Subject: Re: Callouts
To: None <firstname.lastname@example.org>
From: Charles M. Hannum <email@example.com>
Date: 03/27/1999 11:23:28
Uh, for starters, I'd like to point out that the appropriate response
to a message of the form `I think the following would be a good idea'
is rarely `have you done a month worth of research on this problem??'
That's what your reply looks like to me, and I find it somewhat
1) I am rather familiar with it. However, calling this merely
`timeout() usage' is short-sighted. The ultimate goal is to be
able to do much more fine-grained scheduling.
(E.g., rather than taking scheduler interrupts at 100Hz to do
mostly make-work, we should know when the next forced task switch
will be and schedule an event to occur at that time. There are
many other such examples.)
2) There are a lot of alternative data structures. (And, FTR, I
really don't need section references to Knuth!)
It is not terribly realistic to expect all callers to preallocate
memory. E.g. if I want to allow user processes to set multiple
timers, the changes to process data structures would quickly become
an annoyance. You'd end up with lots of hair anywhere you want
potential flexibility. I'm not interested in going that route.
In addition, it doesn't buy you anything. At any point where you'd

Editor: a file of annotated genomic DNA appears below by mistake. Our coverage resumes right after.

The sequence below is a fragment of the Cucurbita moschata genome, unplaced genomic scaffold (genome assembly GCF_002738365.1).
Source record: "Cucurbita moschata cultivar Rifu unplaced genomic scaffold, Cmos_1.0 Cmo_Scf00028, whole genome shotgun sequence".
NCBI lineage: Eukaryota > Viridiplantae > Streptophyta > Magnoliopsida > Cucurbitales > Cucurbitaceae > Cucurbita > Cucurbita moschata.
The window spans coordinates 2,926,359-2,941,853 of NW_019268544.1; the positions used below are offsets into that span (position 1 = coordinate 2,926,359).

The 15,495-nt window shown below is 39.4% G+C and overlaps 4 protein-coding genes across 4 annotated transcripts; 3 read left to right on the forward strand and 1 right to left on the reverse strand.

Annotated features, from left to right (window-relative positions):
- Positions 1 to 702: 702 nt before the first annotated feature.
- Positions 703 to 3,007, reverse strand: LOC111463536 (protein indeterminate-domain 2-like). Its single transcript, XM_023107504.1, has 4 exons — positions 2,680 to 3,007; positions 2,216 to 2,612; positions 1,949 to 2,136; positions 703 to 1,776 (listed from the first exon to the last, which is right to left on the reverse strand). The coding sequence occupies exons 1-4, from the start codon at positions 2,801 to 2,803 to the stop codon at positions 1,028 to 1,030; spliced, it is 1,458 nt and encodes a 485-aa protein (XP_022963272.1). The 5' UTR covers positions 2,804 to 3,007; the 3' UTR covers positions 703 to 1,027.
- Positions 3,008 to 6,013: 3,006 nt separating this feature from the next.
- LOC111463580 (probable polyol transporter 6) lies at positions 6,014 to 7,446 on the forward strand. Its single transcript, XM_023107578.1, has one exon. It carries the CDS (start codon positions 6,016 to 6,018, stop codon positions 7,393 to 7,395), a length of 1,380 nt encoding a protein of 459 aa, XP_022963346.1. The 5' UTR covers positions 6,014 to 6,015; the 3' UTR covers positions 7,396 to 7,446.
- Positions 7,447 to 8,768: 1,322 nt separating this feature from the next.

be allocating memory for something that includes a callout
structure (e.g. a device softc), you could equally well ask the
callout system to reserve one or more callouts for you. This would
have several advantages, including a reduced TLB footprint and less
overall memory usage (as there is no need for tree pointers in the
heap structures; the only `wasted' space being the level map and
slop at the end of the allocations).
(It's worth noting that if the caller wants to be able to delete
the timeout from the heap, it must get a handle back. The form of
that handle is quite flexible, however; it would probably be some
integer combination of the level and index, as this information is
needed to do the removal and would be annoying to derive. Callers
that don't need to do deletion can simply ignore the handle.)
Some of this has been discussed before, BTW.